Collaborative relationships between pharmacists and physicians prove beneficial.
By BC Childress, PharmD, Joshua Montney, PharmD and Dan Fisher
Incidence estimates suggest that more than 1.5 million preventable medication-related adverse events occur each year in the United States, accounting for an excess of $177 billion in terms of medication-related morbidity and mortality. Drug-related morbidity and mortality in the ambulatory setting alone costs the nation $76.6 billion annually. Additionally, physicians are facing increases in time demands and liability for practice decisions, and decreases in insurance reimbursement for services.
Collaborative Drug Therapy Management (CDTM) is a solution that can aid practices in addressing these concerns while improving patient care. CDTM is an agreement between a physician and a pharmacist that allows the pharmacist to initiate, modify, or continue drug therapy for specific patients as defined in a written guideline or protocol. CDTM improves patient adherence, optimizes drug therapy outcomes and saves the practice time and money. Evidence shows that CDTM is particularly successful when implemented in practices with high incidences of chronic conditions such as asthma, diabetes and dyslipidemia.
Currently 47 states and the District of Columbia authorize CDTM agreements between pharmacists and physicians, each with a different set of acts and regulations. In Kentucky, current regulations allow physicians to enter into collaborative practice agreements in any healthcare setting. These regulations permit pharmacists to perform physical assessments, order clinical tests, and initiate, modify, or stop drug therapy for chronic disease patients.
States that authorize pharmacists to collaborate with physicians is shown in blue.
– Alliance for Pharmaceutical Care
Benefits Of CDTM
There is growing evidence to support the use of CDTM in clinical practice.
1. Improvement in therapeutic outcomes. A study published in the Archives of Internal Medicine found that CDTM reduced negative therapeutic outcomes by 53-63 percent and avoided $45.6 billion in direct healthcare costs.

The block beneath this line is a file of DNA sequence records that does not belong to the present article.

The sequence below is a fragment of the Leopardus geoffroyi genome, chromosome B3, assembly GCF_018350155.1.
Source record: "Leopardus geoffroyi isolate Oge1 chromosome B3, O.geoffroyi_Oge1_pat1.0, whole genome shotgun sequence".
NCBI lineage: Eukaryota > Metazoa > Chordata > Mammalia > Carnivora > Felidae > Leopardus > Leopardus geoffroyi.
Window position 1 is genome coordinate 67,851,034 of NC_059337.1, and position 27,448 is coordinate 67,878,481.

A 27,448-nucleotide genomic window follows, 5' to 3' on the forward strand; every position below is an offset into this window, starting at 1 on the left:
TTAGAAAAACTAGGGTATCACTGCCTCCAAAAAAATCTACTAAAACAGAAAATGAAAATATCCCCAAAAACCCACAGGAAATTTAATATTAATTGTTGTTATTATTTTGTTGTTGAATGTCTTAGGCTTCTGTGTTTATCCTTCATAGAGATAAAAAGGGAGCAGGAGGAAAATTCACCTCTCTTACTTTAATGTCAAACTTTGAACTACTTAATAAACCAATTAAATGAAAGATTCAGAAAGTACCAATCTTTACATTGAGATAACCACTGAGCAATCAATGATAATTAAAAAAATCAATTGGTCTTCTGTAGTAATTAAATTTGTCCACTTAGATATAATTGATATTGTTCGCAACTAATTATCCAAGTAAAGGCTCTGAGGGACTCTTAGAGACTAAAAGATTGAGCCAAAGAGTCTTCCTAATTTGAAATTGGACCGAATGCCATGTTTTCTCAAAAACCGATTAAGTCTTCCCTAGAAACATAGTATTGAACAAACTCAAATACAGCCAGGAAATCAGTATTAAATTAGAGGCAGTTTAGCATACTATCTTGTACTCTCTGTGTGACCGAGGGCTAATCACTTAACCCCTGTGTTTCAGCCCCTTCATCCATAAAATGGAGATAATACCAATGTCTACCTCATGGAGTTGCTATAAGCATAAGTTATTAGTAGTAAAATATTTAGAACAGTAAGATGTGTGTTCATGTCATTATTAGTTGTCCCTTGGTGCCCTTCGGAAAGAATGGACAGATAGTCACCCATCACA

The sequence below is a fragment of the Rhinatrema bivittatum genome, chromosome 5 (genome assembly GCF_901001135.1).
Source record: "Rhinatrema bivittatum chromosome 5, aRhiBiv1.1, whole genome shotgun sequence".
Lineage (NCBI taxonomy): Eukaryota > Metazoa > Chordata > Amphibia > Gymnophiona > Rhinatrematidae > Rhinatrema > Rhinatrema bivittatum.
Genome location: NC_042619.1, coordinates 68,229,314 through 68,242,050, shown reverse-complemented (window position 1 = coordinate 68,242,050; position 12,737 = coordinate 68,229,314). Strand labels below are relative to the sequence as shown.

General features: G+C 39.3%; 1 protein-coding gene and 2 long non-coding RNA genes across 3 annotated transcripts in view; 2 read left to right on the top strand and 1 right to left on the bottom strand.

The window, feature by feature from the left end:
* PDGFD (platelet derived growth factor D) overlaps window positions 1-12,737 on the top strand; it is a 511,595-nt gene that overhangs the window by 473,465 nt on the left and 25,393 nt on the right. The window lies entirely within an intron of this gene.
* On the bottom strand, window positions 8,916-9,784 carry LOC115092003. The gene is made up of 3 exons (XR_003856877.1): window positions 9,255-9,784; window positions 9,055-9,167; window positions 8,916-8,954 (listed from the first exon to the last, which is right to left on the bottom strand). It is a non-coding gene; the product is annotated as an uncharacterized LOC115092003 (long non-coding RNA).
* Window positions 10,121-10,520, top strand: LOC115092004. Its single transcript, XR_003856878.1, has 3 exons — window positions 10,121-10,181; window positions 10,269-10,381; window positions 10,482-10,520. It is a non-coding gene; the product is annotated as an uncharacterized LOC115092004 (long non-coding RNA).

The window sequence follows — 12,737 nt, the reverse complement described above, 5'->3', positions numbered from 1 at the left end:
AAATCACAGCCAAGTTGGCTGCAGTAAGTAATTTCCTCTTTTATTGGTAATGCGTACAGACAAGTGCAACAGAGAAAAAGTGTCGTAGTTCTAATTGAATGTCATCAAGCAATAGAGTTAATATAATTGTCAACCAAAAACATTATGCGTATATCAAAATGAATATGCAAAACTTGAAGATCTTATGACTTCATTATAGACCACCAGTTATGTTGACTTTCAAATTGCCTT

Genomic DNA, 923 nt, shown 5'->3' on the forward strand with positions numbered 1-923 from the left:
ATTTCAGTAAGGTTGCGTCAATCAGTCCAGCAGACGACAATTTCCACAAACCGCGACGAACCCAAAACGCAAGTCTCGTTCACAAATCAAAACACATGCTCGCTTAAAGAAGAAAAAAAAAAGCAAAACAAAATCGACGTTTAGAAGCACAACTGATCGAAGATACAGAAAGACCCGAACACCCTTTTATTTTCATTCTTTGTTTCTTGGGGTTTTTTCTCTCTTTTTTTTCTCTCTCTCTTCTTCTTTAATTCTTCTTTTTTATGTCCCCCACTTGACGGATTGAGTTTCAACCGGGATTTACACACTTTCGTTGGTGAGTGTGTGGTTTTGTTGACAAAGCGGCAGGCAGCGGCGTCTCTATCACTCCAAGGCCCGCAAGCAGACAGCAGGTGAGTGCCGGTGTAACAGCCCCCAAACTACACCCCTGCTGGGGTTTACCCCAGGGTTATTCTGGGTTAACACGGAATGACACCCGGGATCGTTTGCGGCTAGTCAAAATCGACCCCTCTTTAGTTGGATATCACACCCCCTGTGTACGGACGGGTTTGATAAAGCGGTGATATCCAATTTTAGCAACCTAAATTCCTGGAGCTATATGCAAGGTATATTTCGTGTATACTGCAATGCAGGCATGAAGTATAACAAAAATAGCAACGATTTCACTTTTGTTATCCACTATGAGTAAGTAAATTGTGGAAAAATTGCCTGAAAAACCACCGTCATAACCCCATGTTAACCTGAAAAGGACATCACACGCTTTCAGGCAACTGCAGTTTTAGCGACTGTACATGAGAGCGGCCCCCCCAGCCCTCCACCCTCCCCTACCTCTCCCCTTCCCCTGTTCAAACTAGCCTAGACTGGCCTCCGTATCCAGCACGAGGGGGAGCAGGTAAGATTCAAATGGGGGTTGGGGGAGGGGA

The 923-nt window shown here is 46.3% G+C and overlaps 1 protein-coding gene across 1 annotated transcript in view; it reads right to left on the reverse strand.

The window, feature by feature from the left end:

2. Allows physicians to spend more time treating patients with urgent medical needs.
3. Increased patient access to healthcare.
4. Enhanced patient care through optimized drug therapy management.
5. Decreased drug-related problems (adverse drug reactions, drug interactions, poor compliance, etc.) through the use of scientifically designed drug therapy protocols and management.
6. Reduced costs through optimal use of medications and minimization of drug related problems.
7. Pharmacist identification of underlying conditions that require the care of a physician.
CDTM is emerging in various health practice settings, and it is not limited to any specific setting. Primary care clinics, long-term care facilities, and various service centers in hospitals are shifting to this model of practice. As physicians are increasingly pressed for time, patients inevitably receive less attention. Many repeat visits that cost a practice time and money can be prevented by using CDTM. Pharmacists are trained to manage drug therapy, improve patient adherence and follow evidence-based therapy guidelines. In collaboration with physicians and other healthcare providers, pharmacists add value to the patient care team.
1. HIRE A PHARMACIST
Hiring a pharmacist is an effective way for a practice to start saving time and money, but the pharmacist and the practice need to be on the same page. Without a plan, a detailed arrangement and a practice agreement, employing a pharmacist can create
chaos in the practice setting.
2. COLLABORATE WITH A PHARMACY
Many practices know where their patients fill prescriptions. If you have a pharmacy that you know and trust, approach them about how you can work together to achieve the goals that you have set for your patients.
3. WORK WITH A CONSULTANT
There are many consultant pharmacists in practice today, and they specialize in optimizing drug therapy. Some work with nursing homes, long-term care facilities or independent pharmacies in the community. Often, these consultants have received special licenses or credentials. Look for one with the following credentials:
• Board Certification in pharmacotherapy or ambulatory care – BCPS, BCACP
• Certified Geriatric Pharmacist – CGP
• Certified or Licensed Diabetes Educator – CDE, LDE
Additional Resources for CDTM Implementation
BC Childress, PharmD, Joshua Montney, PharmD and Dan Fisher are with Sullivan University College of Pharmacy, The Center for Health & Wellness.